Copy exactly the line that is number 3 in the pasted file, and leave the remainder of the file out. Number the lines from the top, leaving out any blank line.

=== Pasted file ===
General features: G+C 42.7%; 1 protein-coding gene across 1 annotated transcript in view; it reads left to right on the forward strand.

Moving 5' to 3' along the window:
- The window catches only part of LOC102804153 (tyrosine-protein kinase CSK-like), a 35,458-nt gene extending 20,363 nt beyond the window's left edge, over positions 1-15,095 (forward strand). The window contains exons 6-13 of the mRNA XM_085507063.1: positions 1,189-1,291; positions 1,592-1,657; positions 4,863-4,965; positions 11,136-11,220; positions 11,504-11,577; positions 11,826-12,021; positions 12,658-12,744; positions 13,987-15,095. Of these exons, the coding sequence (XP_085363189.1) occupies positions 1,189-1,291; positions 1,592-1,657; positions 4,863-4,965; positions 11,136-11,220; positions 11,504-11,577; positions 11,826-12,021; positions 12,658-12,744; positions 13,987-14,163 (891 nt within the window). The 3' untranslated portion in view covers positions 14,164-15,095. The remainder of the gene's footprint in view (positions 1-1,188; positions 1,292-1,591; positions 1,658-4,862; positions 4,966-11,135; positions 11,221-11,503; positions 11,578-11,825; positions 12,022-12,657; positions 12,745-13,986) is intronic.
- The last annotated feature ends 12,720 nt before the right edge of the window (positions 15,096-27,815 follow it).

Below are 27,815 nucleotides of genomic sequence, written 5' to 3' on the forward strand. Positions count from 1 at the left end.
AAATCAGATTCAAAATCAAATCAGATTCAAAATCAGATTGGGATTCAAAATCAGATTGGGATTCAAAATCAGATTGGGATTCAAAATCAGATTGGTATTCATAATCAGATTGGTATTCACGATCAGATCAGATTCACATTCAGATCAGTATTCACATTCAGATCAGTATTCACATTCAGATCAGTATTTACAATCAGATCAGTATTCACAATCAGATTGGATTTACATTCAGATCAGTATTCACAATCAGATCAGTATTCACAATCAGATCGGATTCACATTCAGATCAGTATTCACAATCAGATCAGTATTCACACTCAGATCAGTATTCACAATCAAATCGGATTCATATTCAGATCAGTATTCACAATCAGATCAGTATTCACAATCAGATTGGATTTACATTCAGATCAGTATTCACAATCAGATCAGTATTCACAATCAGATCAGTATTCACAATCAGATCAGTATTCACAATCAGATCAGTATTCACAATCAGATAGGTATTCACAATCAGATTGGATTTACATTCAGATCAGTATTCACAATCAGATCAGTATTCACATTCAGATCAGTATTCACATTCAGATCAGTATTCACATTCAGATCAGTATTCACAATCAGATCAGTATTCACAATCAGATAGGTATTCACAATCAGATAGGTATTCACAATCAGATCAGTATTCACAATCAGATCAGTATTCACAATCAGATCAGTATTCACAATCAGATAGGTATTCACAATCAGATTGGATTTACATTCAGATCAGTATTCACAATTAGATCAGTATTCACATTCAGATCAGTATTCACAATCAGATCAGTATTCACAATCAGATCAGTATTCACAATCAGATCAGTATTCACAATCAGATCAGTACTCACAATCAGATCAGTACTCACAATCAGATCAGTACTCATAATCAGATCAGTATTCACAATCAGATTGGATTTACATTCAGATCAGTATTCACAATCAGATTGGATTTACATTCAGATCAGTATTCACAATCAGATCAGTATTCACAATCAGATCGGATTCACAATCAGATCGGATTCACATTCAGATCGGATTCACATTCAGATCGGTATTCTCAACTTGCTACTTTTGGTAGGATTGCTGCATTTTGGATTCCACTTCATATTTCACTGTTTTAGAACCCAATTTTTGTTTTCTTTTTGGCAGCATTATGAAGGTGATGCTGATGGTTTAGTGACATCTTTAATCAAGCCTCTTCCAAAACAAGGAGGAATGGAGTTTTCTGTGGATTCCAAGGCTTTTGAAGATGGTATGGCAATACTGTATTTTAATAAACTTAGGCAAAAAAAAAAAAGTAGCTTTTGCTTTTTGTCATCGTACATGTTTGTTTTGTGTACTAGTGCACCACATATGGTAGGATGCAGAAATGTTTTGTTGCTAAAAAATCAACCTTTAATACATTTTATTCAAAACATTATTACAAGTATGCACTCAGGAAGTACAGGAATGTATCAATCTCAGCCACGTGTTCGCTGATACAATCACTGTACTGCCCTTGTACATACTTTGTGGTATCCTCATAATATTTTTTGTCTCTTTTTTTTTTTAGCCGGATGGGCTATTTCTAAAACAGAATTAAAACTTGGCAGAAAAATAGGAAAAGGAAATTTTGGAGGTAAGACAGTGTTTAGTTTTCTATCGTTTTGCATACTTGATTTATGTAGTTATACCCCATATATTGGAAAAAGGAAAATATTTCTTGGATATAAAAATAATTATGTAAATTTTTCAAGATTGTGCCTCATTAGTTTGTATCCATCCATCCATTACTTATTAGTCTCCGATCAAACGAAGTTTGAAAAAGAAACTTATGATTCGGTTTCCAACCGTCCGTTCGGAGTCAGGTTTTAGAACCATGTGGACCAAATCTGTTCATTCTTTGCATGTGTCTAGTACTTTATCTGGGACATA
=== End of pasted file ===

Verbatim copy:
- The window catches only part of LOC102804153 (tyrosine-protein kinase CSK-like), a 35,458-nt gene extending 20,363 nt beyond the window's left edge, over positions 1-15,095 (forward strand). The window contains exons 6-13 of the mRNA XM_085507063.1: positions 1,189-1,291; positions 1,592-1,657; positions 4,863-4,965; positions 11,136-11,220; positions 11,504-11,577; positions 11,826-12,021; positions 12,658-12,744; positions 13,987-15,095. Of these exons, the coding sequence (XP_085363189.1) occupies positions 1,189-1,291; positions 1,592-1,657; positions 4,863-4,965; positions 11,136-11,220; positions 11,504-11,577; positions 11,826-12,021; positions 12,658-12,744; positions 13,987-14,163 (891 nt within the window). The 3' untranslated portion in view covers positions 14,164-15,095. The remainder of the gene's footprint in view (positions 1-1,188; positions 1,292-1,591; positions 1,658-4,862; positions 4,966-11,135; positions 11,221-11,503; positions 11,578-11,825; positions 12,022-12,657; positions 12,745-13,986) is intronic.